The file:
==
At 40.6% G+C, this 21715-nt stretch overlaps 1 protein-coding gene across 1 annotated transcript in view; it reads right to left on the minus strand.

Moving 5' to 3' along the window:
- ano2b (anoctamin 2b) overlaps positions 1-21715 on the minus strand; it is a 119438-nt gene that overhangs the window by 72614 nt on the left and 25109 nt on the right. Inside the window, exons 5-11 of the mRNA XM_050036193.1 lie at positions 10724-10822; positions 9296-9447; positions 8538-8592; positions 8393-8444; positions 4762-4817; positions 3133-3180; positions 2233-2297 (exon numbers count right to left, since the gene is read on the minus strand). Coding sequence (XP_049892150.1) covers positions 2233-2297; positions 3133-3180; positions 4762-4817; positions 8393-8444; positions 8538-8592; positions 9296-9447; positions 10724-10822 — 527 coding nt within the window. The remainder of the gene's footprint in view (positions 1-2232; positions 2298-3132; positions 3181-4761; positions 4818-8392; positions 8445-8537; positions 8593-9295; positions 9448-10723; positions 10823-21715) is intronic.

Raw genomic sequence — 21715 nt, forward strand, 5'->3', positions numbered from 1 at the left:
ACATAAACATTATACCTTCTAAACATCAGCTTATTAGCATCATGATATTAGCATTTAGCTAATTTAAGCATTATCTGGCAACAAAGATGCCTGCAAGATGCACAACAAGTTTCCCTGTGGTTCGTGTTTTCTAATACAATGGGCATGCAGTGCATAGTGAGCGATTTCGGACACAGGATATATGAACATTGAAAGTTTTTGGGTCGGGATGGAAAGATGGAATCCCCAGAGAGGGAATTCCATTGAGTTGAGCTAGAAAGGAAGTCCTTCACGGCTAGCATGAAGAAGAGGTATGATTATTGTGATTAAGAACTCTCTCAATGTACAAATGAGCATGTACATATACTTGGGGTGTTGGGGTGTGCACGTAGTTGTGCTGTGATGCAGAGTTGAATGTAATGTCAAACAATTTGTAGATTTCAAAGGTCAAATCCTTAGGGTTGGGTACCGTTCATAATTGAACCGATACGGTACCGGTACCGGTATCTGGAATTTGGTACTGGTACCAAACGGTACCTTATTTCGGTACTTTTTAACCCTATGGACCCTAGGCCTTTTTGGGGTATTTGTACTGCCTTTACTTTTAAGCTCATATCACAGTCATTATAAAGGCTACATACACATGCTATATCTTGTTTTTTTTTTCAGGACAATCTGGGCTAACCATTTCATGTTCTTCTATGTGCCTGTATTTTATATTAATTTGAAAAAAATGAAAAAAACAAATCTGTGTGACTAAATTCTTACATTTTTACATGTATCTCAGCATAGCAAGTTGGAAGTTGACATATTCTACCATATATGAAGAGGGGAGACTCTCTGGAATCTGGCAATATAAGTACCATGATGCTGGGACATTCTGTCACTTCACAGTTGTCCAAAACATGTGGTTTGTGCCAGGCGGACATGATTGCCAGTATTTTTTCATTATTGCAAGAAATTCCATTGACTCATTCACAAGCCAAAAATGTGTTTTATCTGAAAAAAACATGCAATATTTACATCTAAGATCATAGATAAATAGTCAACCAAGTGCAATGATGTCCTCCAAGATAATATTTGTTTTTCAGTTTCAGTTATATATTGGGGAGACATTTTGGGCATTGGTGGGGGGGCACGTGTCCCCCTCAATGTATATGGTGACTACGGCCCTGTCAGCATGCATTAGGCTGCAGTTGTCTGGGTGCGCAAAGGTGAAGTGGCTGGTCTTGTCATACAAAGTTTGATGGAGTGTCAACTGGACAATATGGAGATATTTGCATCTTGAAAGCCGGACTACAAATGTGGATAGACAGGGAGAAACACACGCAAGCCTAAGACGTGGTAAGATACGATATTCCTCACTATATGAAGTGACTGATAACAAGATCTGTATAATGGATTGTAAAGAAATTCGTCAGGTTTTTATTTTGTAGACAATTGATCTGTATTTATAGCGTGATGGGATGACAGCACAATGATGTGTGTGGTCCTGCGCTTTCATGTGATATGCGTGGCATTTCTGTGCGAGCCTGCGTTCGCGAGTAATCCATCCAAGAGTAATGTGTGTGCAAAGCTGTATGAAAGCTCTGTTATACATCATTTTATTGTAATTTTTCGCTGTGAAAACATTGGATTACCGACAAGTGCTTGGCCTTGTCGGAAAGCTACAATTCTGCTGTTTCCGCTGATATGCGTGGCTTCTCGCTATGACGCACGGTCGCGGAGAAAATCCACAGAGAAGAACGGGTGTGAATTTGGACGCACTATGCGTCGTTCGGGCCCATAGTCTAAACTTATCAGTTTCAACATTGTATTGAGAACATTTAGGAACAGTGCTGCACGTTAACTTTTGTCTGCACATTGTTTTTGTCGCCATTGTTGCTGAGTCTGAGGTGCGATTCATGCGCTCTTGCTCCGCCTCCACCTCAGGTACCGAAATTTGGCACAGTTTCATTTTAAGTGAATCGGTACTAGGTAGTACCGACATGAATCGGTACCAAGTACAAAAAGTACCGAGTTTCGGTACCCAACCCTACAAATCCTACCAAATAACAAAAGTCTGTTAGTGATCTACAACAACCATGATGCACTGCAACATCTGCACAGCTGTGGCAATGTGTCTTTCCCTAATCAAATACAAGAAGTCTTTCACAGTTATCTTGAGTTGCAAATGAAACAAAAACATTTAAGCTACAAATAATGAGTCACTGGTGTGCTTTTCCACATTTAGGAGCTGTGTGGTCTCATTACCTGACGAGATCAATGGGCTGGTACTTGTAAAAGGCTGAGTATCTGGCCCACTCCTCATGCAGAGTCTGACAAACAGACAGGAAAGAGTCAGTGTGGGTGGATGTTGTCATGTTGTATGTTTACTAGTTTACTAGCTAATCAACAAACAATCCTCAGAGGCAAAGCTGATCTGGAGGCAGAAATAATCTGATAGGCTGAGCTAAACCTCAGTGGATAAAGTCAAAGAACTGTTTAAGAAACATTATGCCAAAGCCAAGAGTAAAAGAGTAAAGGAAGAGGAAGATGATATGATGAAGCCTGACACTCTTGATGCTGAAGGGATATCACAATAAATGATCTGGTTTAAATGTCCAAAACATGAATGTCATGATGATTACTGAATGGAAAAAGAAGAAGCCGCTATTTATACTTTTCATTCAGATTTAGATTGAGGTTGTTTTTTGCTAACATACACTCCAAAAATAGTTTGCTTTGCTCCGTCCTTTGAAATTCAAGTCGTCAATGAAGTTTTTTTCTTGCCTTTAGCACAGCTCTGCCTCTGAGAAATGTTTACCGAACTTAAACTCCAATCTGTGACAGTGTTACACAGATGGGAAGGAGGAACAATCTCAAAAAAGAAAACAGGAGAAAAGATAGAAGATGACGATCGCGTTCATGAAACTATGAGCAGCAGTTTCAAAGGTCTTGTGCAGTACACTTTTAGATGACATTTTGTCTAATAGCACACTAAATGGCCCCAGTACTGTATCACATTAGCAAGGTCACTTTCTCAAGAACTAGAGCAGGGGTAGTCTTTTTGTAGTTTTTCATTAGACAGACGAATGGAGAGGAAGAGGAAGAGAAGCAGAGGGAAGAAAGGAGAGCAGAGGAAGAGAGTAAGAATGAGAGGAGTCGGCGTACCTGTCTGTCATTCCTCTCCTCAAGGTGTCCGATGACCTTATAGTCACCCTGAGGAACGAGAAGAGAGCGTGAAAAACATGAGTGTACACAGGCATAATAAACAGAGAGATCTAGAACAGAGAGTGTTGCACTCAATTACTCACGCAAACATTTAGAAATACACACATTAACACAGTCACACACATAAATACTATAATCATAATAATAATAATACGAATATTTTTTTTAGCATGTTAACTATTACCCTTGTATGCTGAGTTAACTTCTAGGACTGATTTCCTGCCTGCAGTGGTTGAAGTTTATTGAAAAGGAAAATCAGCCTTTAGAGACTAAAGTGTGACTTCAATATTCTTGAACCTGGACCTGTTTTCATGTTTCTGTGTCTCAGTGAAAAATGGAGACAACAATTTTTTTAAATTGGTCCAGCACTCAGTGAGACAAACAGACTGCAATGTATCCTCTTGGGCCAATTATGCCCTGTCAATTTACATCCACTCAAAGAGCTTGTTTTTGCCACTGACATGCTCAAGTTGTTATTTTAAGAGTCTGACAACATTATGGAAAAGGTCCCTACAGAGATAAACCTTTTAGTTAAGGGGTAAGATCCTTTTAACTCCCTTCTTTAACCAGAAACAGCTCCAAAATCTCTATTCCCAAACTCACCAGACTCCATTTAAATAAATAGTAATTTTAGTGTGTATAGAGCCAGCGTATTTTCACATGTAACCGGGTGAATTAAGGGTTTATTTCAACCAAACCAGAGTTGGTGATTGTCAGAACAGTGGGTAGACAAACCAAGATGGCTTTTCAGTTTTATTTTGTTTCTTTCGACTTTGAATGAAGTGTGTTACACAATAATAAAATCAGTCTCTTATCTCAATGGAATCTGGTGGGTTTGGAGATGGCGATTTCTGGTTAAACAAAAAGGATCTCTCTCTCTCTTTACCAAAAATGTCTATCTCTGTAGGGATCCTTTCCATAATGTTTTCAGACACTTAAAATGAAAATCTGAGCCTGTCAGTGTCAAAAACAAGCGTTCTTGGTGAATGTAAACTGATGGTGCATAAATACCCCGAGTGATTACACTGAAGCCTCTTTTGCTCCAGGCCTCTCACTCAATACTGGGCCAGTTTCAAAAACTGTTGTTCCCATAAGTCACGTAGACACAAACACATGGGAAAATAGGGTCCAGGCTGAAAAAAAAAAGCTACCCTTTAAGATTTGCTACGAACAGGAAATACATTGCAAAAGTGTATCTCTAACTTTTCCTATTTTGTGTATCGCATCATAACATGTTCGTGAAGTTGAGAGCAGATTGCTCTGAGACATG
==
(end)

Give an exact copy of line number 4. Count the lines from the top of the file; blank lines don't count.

Raw genomic sequence — 21715 nt, forward strand, 5'->3', positions numbered from 1 at the left: